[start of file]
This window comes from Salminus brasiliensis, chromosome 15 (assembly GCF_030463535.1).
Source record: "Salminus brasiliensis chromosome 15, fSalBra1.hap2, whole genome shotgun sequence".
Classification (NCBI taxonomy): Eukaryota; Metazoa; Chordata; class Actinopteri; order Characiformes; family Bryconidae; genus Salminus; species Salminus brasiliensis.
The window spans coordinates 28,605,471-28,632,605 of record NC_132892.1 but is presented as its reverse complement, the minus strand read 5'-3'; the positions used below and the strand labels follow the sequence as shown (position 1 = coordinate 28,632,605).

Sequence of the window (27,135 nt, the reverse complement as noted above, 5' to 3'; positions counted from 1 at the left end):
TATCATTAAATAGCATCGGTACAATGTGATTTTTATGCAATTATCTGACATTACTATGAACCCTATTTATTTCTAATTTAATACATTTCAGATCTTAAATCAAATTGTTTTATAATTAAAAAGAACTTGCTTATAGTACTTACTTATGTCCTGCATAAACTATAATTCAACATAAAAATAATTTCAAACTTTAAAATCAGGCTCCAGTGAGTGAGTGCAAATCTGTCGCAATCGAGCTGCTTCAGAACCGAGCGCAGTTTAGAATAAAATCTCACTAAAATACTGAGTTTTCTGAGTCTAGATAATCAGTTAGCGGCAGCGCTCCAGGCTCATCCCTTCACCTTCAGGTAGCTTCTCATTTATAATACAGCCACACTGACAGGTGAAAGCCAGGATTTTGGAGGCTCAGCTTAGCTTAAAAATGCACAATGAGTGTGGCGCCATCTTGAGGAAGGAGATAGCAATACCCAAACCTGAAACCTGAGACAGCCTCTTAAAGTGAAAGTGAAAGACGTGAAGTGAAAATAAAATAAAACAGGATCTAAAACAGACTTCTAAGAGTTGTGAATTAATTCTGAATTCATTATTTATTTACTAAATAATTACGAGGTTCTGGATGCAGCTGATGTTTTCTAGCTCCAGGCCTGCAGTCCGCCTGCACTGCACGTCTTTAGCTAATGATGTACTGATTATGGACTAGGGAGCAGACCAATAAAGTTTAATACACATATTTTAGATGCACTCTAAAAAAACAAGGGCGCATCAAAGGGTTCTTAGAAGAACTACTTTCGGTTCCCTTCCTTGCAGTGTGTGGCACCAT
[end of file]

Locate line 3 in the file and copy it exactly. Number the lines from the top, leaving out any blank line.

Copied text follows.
Classification (NCBI taxonomy): Eukaryota; Metazoa; Chordata; class Actinopteri; order Characiformes; family Bryconidae; genus Salminus; species Salminus brasiliensis.